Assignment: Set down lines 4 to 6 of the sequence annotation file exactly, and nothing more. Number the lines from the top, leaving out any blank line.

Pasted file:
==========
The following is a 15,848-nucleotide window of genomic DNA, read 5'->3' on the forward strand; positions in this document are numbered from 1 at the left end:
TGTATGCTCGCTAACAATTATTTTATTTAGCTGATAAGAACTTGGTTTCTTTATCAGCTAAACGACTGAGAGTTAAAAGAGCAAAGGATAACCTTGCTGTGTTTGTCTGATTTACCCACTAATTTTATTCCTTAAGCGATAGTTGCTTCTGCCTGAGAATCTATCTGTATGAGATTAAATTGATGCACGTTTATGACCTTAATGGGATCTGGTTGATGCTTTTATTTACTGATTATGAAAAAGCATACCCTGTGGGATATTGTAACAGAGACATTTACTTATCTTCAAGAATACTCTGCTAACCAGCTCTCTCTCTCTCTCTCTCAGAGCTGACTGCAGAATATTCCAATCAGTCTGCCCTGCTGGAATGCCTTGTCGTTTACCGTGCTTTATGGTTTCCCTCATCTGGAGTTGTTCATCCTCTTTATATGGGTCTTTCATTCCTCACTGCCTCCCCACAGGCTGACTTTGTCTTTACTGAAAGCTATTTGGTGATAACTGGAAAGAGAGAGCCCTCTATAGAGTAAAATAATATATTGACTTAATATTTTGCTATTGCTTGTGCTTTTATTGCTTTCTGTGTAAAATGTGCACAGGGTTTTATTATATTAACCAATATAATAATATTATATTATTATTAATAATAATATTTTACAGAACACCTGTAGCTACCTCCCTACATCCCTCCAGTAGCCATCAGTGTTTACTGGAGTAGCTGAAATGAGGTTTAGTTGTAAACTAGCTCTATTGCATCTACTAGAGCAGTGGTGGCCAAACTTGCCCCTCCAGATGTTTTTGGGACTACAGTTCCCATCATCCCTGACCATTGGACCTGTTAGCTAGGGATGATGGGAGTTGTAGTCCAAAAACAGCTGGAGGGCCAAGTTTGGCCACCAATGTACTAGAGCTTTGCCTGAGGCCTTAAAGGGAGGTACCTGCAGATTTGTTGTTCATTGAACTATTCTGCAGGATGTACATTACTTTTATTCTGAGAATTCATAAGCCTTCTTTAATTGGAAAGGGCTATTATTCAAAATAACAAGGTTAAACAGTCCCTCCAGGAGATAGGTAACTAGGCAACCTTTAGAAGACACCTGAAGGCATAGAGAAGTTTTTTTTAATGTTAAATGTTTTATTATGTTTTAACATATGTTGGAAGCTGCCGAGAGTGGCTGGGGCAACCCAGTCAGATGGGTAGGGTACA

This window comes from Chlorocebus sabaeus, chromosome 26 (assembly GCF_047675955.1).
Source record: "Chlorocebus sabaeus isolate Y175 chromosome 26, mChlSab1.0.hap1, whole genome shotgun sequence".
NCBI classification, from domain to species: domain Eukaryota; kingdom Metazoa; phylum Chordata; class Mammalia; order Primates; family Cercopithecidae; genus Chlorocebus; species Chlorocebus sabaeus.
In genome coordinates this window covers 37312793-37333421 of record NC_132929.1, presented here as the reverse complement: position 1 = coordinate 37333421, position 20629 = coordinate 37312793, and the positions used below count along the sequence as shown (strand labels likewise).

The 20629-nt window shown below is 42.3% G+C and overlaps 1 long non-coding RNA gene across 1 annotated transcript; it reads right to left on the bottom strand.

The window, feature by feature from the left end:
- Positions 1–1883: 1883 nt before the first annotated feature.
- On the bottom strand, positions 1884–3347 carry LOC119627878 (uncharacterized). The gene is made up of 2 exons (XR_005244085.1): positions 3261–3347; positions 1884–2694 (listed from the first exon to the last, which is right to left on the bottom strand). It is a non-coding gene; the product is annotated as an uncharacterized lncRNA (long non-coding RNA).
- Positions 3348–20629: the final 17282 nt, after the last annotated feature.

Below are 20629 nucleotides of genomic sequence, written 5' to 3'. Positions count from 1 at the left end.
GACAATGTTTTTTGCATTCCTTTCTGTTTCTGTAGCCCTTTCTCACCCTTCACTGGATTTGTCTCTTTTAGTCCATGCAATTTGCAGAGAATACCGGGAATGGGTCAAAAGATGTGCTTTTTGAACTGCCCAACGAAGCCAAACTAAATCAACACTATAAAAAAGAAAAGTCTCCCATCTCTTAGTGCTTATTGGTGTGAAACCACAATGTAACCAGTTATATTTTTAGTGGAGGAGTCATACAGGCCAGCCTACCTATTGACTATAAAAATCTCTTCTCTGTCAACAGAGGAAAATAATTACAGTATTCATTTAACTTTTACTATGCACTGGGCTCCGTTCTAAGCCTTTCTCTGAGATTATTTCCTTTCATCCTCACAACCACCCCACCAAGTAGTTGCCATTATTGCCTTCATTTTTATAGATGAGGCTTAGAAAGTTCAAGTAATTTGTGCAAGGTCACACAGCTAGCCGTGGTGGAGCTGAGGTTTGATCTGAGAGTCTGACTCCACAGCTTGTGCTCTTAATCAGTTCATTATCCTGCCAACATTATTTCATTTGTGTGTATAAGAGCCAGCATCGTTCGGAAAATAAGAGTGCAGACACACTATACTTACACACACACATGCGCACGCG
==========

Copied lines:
Source record: "Chlorocebus sabaeus isolate Y175 chromosome 26, mChlSab1.0.hap1, whole genome shotgun sequence".
NCBI classification, from domain to species: domain Eukaryota; kingdom Metazoa; phylum Chordata; class Mammalia; order Primates; family Cercopithecidae; genus Chlorocebus; species Chlorocebus sabaeus.
In genome coordinates this window covers 37312793-37333421 of record NC_132929.1, presented here as the reverse complement: position 1 = coordinate 37333421, position 20629 = coordinate 37312793, and the positions used below count along the sequence as shown (strand labels likewise).